# [swift-evolution] ternary operator ?: suggestion

Alex Lew alexl.mail+swift at gmail.com
Sun Dec 6 11:06:40 CST 2015

To elaborate, the reason I like this is that I think it fits with Swift's
general pattern (no pun intended) of extending familiar C syntactic forms
to work with functional features. C's enums become Algebraic Datatypes; C's
switch statements become pattern-matching statements; C's if and for and
while statements are also updated with pattern-matching abilities.

The ternary operator is C's answer to the "if-as-an-expression" question.
So why can't a modified version be our answer to the
"pattern-matching-as-an-expression" question?

It also has the advantage of being more explicit than the original ternary
operator -- having to label the true: and false: cases makes it clearer
what you're trying to achieve.

On Sun, Dec 6, 2015 at 12:02 PM, Alex Lew <alexl.mail+swift at gmail.com>
wrote:

> What if we left the if { ...} else { ... } syntax alone (as a statement),
> and updated the ternary expression to be a more general pattern matching
> expression (closer to "switch")? Something like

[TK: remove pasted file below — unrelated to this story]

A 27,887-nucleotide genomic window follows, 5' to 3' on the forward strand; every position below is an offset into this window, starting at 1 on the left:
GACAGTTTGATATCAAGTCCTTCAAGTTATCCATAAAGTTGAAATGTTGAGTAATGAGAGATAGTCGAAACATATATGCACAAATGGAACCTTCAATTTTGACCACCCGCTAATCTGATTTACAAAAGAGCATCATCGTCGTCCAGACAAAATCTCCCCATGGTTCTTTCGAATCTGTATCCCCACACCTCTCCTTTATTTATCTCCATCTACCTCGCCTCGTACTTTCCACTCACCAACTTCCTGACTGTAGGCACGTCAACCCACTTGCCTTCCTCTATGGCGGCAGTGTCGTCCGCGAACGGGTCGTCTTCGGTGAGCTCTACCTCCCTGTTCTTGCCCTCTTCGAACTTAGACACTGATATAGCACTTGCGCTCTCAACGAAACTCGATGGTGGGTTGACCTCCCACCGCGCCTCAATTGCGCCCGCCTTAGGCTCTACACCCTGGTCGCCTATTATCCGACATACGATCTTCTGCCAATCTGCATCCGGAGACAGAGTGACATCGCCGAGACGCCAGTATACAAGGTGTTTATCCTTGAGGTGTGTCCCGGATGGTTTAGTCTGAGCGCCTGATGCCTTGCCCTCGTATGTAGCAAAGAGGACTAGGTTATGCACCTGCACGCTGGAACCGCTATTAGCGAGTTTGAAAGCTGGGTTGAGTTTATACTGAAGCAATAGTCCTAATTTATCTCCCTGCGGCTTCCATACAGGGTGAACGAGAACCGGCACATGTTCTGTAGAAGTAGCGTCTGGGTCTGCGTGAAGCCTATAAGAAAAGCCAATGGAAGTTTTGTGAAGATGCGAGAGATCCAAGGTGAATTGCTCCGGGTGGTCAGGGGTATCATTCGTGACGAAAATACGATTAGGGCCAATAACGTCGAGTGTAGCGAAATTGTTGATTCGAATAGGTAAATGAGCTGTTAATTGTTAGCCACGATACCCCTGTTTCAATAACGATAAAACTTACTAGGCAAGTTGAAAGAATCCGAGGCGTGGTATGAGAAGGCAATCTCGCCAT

>
> let x = condition ?
>    true: "Hello"
>    false: "Goodbye"
>
> let x = optionalValue ?
>    .Some(let unwrapped): "Hello, \(unwrapped)"
>    .None: "To Whom It May Concern"
>
> let myFavoriteColor = yourFavoriteColor ?
>     .Blue: .Red
>     .Green: .Blue
>     .Red: .Green
>
> let quadrant = (x, y) ?
>     let (x, y) where x < 50 && y < 50: "top left"
>     let (x, y) where x < 50 && y > 50: "bottom left"
>     let (x, y) where x > 50 && y < 50: "top right"
>     default: "bottom right"
>
> The colon comes from the fact that this is sort of a light-weight
> expression-based "switch" statement, where each branch can only contain an
> expression, not a series of statements.
>
> This is very similar to pattern matching expressions in languages like
>
> On Sun, Dec 6, 2015 at 11:25 AM, Thorsten Seitz <thorsten.seitz at web.de>
> wrote:
>
>> Am 06.12.2015 um 01:28 schrieb Alex Lew via swift-evolution <
>> swift-evolution at swift.org>:
>>
>> I don't think you can just get rid of the if statement in favor of an
>> expression. You still want to be able to do this:
>>
>> if (condition) {
>>     funcWithSideEffectsThatReturnsInt()
>> } else {
>>     funcWithSideEffectsThatReturnsString()
>> }
>>
>> but that's not a valid expression (what is its type?).
>>
>>
>> That would actually be no problem if Swiftâ€™s type system would have union
>> types (Ceylon has union and intersection types which are quite awesome and
>> enable lots of nice things quite naturally, see
>> http://ceylon-lang.org/documentation/1.2/tour/types/).
>>
>> In that case the type of such an expression would just be the union of
>> both types, which is written Int | String in Ceylon.
>>
>> -Thorsten
>>
>>
>
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